Pat Shingleton: "Animal Forecasters and Napoleon's Wife..."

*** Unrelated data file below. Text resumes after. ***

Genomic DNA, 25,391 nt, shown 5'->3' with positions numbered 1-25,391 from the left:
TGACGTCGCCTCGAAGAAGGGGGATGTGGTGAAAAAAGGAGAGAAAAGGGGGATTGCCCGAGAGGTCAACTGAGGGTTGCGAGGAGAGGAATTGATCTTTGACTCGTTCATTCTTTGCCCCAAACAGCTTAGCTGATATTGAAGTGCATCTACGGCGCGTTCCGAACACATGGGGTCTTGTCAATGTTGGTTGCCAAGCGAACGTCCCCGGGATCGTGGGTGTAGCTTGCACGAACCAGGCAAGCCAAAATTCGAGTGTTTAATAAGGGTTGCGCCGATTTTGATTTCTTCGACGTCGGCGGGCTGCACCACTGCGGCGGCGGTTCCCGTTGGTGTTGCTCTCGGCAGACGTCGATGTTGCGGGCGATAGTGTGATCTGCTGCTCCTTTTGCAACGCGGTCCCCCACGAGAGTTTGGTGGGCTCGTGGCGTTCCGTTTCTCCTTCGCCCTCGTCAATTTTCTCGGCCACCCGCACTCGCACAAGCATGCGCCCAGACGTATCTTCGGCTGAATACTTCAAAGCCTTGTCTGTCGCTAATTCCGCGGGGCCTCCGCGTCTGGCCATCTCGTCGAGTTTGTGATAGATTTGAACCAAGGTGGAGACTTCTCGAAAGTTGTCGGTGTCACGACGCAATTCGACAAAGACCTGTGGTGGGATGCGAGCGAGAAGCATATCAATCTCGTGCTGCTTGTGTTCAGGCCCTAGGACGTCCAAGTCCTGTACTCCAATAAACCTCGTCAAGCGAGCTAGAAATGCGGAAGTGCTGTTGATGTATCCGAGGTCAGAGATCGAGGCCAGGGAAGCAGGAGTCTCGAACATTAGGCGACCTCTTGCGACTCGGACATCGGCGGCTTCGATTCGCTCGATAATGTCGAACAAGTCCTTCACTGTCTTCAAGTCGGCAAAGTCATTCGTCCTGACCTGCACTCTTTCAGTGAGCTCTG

Long before the advent of weather forecasts and predictions, people relied on nature for the signs of seasonal change. Folklore suggests that donkeys will hang their ears downward, tilt forward and rub against the wall at the first sign of rain. Fish supposedly rise to the surface and go for bait more actively before a downpour. Some believe that horses will stretch out their necks, sniff the air, pull back their lips and grin just before a shower. Other signs of approaching cold weather include: bulls leading the cows out to pasture, cats sneezing or washing behind their ears, mosquitoes biting more frequently - of course that's year-round for jus - dogs rolling on the ground acting stupid, eating grass and straightening their tails. On August 13, 1766, a powerful hurricane leveled the tiny village of Trois-Islets on the island of Martinique. Joseph-Gaspard Tascher was one of the island's wealthy planters and suffered total financial ruin from the devastating storm. In dire straits, he did what many attempted in those days; marrying their offspring into money. After the storm, his young daughter, Marie Josephine Rose, returned to France and married an army officer, the Vicomte de Beauharnais, who was guillotined in 1794. Two years later she married another officer, with a better head on his shoulders. Her second husband crowned himself in 1804 and she became Empress Josephine of France, the wife of Napoleon Bonaparte.
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